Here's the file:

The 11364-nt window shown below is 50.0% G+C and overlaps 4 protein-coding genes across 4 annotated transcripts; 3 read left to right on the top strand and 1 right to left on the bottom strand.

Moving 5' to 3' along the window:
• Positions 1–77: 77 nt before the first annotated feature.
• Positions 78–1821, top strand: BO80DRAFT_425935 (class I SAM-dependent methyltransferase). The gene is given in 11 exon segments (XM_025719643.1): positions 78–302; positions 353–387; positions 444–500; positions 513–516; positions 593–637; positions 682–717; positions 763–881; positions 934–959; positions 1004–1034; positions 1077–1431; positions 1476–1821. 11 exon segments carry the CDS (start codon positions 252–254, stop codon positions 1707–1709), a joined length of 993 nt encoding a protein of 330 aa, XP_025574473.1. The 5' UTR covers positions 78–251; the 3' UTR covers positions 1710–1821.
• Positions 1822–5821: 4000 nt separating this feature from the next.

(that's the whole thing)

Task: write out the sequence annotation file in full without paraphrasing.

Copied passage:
The 11364-nt window shown below is 50.0% G+C and overlaps 4 protein-coding genes across 4 annotated transcripts; 3 read left to right on the top strand and 1 right to left on the bottom strand.

Moving 5' to 3' along the window:
• Positions 1–77: 77 nt before the first annotated feature.
• Positions 78–1821, top strand: BO80DRAFT_425935 (class I SAM-dependent methyltransferase). The gene is given in 11 exon segments (XM_025719643.1): positions 78–302; positions 353–387; positions 444–500; positions 513–516; positions 593–637; positions 682–717; positions 763–881; positions 934–959; positions 1004–1034; positions 1077–1431; positions 1476–1821. 11 exon segments carry the CDS (start codon positions 252–254, stop codon positions 1707–1709), a joined length of 993 nt encoding a protein of 330 aa, XP_025574473.1. The 5' UTR covers positions 78–251; the 3' UTR covers positions 1710–1821.
• Positions 1822–5821: 4000 nt separating this feature from the next.